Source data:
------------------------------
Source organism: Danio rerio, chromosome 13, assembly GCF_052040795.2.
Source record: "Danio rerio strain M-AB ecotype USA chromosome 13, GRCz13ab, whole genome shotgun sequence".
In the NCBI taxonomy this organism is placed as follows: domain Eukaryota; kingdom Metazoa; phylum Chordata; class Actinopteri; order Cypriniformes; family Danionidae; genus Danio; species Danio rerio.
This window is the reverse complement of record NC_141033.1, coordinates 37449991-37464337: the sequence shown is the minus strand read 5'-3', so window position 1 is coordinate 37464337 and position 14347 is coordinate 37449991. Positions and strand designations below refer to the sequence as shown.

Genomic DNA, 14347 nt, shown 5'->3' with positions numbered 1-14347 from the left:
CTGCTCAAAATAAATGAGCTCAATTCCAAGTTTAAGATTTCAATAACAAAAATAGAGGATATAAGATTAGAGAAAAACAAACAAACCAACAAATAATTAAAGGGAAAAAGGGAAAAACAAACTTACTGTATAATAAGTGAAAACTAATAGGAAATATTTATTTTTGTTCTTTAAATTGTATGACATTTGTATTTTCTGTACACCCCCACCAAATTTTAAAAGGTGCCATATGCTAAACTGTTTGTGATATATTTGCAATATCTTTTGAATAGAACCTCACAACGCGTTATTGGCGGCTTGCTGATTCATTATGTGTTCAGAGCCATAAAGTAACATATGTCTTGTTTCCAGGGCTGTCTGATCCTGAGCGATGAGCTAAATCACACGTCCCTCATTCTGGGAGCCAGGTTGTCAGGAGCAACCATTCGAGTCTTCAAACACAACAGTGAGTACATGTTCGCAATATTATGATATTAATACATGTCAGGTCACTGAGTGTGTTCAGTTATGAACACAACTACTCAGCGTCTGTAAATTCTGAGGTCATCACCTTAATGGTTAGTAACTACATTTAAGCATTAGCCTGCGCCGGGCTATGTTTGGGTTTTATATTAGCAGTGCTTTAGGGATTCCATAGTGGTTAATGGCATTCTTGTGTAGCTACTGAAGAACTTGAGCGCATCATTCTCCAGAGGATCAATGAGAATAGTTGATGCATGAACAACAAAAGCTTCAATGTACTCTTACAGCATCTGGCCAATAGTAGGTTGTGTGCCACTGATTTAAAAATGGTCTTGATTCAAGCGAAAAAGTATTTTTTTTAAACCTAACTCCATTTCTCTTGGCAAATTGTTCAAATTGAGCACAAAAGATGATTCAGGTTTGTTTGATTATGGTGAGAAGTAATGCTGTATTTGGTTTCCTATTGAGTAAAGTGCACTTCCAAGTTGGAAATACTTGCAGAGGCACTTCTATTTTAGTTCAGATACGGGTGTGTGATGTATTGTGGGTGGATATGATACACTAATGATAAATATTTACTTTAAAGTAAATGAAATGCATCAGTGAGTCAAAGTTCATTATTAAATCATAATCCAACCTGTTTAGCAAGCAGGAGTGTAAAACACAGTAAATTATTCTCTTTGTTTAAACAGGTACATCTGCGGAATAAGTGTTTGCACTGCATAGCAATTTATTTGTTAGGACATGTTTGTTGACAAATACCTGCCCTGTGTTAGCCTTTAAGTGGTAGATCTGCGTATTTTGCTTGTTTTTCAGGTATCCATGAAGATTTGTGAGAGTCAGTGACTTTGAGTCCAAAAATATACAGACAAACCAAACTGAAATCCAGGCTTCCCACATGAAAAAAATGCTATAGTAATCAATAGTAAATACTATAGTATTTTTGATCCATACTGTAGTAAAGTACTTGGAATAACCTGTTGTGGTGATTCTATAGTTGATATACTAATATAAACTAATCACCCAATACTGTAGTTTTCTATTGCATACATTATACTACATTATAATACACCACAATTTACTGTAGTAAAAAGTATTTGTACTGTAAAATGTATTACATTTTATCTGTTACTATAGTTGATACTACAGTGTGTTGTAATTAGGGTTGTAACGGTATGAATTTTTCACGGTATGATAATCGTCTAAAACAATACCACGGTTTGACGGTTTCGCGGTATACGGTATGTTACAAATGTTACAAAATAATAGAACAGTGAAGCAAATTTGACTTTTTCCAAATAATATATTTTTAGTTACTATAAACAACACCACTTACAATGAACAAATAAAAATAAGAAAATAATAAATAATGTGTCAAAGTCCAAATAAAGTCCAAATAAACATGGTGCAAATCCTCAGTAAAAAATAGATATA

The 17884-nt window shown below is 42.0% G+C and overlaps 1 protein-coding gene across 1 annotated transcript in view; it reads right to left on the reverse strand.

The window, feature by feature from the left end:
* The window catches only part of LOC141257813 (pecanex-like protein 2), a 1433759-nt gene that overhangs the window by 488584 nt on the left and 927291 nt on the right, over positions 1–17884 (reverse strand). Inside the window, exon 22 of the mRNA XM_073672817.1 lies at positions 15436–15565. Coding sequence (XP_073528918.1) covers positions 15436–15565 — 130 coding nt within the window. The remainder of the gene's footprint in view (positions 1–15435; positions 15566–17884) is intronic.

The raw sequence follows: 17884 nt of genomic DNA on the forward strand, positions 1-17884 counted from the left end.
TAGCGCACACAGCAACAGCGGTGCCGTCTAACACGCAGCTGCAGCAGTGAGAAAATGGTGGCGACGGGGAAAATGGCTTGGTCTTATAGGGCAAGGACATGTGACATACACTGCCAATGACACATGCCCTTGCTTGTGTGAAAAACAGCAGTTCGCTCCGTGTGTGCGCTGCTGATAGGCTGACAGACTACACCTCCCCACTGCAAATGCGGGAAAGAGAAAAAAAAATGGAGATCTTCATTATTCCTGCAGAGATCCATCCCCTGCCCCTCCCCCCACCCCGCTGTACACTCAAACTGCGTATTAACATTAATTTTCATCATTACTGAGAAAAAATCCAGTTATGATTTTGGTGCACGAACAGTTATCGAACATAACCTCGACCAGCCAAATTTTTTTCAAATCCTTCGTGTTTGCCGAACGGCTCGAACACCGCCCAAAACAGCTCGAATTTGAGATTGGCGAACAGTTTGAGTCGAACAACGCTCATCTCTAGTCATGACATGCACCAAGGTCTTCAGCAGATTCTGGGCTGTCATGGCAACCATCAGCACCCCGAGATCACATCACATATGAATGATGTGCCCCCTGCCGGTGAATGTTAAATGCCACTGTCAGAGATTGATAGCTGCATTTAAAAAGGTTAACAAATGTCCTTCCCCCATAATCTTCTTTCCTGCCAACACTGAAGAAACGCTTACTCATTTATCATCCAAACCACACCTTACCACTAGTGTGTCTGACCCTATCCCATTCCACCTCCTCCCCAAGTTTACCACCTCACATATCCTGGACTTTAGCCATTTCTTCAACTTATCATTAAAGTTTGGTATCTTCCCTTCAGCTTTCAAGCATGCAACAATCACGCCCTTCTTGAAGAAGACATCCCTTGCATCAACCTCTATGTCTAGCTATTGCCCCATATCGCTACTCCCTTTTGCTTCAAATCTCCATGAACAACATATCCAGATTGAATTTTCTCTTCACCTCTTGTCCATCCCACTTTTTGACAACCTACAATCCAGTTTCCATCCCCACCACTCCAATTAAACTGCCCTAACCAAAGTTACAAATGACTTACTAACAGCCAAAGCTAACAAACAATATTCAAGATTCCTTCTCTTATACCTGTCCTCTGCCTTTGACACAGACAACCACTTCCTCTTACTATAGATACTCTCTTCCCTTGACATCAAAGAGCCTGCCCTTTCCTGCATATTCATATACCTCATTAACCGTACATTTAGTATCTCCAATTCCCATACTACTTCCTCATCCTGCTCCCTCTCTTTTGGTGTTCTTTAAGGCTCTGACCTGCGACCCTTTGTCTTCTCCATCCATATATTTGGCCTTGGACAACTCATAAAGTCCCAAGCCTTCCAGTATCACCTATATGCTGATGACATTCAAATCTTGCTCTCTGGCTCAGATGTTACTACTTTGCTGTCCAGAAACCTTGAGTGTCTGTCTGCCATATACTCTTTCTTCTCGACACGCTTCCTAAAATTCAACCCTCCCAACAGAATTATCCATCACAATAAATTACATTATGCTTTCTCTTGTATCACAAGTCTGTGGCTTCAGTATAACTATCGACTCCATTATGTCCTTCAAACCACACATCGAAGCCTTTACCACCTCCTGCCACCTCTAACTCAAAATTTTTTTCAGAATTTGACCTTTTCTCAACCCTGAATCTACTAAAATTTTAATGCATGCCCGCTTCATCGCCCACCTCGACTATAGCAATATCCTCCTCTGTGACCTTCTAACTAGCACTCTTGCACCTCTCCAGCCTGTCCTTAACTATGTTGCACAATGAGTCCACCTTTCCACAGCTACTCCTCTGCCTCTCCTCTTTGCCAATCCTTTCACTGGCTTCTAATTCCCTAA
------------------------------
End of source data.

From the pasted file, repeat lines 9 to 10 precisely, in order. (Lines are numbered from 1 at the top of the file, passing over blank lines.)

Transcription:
* The window catches only part of LOC141257813 (pecanex-like protein 2), a 1433759-nt gene that overhangs the window by 488584 nt on the left and 927291 nt on the right, over positions 1–17884 (reverse strand). Inside the window, exon 22 of the mRNA XM_073672817.1 lies at positions 15436–15565. Coding sequence (XP_073528918.1) covers positions 15436–15565 — 130 coding nt within the window. The remainder of the gene's footprint in view (positions 1–15435; positions 15566–17884) is intronic.

The raw sequence follows: 17884 nt of genomic DNA on the forward strand, positions 1-17884 counted from the left end.